College Internship Opportunities for Economics Majors
This article was written based on the information and opinions presented by two economics majors, Anjali Bryan from CUNY City College and Baron Cao from the University of Chicago, in a CollegeVine livestream. You can watch the full livestream for more info.
In this article, we look at the internships held by two current economics majors. We explore their responsibilities and the advice that they have for prospective economics majors.
When we got sent home for the COVID-19 pandemic, I knew that I’d have extra time on my hands without having to commute. So, I applied for as many internships as I could.
I got a global supply chain internship, and we are dealing with personal protective equipment and the way that it’s moving around the world. We’re working with many manufacturers in Southeast Asia and trying to work with our clients based in the United States. We work on getting them the materials that they need so their hospitals are well-equipped to fight the pandemic.
I’ll admit that at first, I was nervous about stepping into this role. I had only recently transferred into the economics department at my school, and I didn’t think that I was up to the task. But one of the best things about being an economics major is the ability to utilize transferable skills. In my internship, I was able to use the skills that I had developed not only in my economics course load but also while I was in STEM.
As long as you’re a dedicated student, open to learning things, and receptive to advice from mentors and others—like people with seniority in your office or your internship—you’ll be able to succeed.
As far as future plans go, I’ll be going into financial services for my next internship, as I’ll be working with JP Morgan this upcoming summer. This just shows the versatility within the econ major. I’m doing supply chain work now and seeing how I like it, but I’m also able to step into financial services. As an econ major, you should keep an open mind and try to dip your toe into everything that you can while you’re young and still in college.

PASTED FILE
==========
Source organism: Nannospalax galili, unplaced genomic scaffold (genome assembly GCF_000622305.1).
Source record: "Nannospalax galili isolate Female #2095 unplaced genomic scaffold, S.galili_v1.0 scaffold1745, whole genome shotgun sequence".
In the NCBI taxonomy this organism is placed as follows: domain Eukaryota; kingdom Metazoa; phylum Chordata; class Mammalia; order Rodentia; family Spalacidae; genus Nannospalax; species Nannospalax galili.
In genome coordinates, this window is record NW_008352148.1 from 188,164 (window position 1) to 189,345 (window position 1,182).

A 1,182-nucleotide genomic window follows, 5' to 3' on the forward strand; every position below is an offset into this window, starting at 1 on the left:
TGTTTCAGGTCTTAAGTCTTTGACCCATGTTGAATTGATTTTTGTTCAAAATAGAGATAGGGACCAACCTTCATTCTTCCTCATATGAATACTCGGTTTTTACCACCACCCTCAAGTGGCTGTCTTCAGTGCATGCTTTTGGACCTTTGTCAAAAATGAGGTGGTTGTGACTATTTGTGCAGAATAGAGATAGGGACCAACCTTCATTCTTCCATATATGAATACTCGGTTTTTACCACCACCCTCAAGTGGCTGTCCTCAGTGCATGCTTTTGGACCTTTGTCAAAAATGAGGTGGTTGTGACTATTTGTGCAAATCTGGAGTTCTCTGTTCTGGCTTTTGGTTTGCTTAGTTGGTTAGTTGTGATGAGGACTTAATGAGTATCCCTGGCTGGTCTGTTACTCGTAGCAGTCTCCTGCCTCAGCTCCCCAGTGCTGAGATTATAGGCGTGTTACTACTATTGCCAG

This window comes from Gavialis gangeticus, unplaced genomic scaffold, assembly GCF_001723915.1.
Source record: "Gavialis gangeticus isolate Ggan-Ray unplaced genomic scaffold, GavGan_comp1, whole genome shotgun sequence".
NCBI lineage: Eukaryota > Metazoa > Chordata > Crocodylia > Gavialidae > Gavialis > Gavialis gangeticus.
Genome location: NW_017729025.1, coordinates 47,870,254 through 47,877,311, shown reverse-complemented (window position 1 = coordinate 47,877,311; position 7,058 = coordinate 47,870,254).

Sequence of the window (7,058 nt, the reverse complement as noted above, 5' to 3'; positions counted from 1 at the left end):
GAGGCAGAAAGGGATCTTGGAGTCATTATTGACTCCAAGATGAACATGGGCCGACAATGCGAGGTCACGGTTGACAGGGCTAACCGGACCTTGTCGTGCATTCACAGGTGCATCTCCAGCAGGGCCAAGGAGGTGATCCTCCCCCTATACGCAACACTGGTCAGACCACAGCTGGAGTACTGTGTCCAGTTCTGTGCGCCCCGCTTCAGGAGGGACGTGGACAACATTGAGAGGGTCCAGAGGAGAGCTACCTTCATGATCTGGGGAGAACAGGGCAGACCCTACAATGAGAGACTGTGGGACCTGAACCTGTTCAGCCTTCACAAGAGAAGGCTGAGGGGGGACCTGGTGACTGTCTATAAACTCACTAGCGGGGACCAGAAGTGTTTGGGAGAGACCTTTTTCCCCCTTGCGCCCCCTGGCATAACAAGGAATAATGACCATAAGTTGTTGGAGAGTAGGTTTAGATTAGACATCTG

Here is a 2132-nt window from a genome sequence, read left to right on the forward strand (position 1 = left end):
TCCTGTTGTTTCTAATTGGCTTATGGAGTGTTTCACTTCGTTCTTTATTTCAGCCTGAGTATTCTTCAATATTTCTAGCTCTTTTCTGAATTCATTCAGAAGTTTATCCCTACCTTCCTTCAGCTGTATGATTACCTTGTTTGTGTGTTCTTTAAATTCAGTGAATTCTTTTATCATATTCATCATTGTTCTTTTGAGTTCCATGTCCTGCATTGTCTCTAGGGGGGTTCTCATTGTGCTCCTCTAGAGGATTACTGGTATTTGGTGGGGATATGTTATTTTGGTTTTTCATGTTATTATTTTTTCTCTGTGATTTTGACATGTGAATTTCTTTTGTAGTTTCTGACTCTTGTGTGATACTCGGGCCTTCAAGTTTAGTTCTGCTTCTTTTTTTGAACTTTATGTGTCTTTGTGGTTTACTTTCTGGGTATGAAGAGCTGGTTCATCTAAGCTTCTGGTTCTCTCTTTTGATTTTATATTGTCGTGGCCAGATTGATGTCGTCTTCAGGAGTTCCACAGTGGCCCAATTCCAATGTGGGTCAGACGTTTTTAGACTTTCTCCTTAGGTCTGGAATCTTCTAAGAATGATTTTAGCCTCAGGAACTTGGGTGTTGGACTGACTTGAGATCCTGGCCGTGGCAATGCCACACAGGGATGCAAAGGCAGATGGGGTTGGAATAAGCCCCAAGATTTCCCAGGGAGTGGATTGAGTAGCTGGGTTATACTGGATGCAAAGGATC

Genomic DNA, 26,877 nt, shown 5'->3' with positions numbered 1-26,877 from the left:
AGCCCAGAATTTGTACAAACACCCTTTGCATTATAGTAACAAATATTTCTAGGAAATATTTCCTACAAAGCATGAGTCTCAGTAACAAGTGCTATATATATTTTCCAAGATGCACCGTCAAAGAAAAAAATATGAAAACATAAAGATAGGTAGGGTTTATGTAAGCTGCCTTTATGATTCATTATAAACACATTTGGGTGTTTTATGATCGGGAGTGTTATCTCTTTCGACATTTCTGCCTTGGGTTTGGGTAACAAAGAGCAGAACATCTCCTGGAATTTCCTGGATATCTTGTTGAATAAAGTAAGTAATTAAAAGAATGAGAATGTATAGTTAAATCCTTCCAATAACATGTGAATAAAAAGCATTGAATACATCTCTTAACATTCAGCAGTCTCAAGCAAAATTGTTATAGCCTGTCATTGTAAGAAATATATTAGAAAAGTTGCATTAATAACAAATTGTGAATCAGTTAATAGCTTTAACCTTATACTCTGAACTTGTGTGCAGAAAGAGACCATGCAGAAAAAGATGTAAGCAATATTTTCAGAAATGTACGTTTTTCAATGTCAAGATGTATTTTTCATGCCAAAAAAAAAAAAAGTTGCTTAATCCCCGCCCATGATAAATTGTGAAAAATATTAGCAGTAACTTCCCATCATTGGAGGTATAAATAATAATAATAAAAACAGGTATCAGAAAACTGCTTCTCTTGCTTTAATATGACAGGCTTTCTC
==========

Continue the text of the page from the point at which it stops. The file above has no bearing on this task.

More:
There’s absolutely versatility within the economics major. To add to this point, let me share my experience. I wanted to do research when I began college, and it was my primary focus during my freshman year. I did that for a year or so, and then I realized that there were other skills and opportunities that I wanted to pursue.
I ended up in a lower-middle market private equity fund, and that was something that really interested me. The most important thing to note here is that I knew nothing about private equity. I didn’t know how to do Excel models, I didn’t know what an LBO was, and I didn’t know how to do anything when I stepped in on the first day. But obviously, these are skills that no one is really expected to know.
My team was composed of a mechanical engineering major, a creative writing major, and myself, so none of us knew what we were doing, but we got our wheels greased fast.
I think that’s what happens in most financial services. People come from specific and different fields. You have physics majors, math majors, history majors, etc. going into financial services and thriving because they can think on their feet, adapt quickly to the demands of the industry, and bring critical-thinking skills to the table. Transferable skills are a huge reason that economics majors can work in almost any industry.
My internship this summer is going to be at a slightly bigger middle-market private equity firm in Chicago. This is the path that I want to go down, and I have more experience now. But to speak from my former perspective as a freshman with no experience in finance, it’s easy to adapt and transfer those skills you’ve learned from the economics major to an actual internship, no matter what it specifically entails.
A diverse pool of internships is available to economics majors. Anjali held an internship in the supply chain domain and ended up moving into financial services. Baron had an internship in the domain of private equity. These are only a few of the many options open to economics majors.
There are internship opportunities in consulting, marketing, corporate finance, policy analysis, and even environmental economics! Like Anjali suggested, keep an open mind, and try your hand at different facets of economics to see what truly piques your interest. You may discover a specific career path that you’ll want to pursue.
Also, remember that you’ll learn many skills as an economics student that can be directly applied to an internship. While this may sound obvious, it’s not always the case with other majors. Economics is a field in which you can utilize all your knowledge and skills in real-world settings.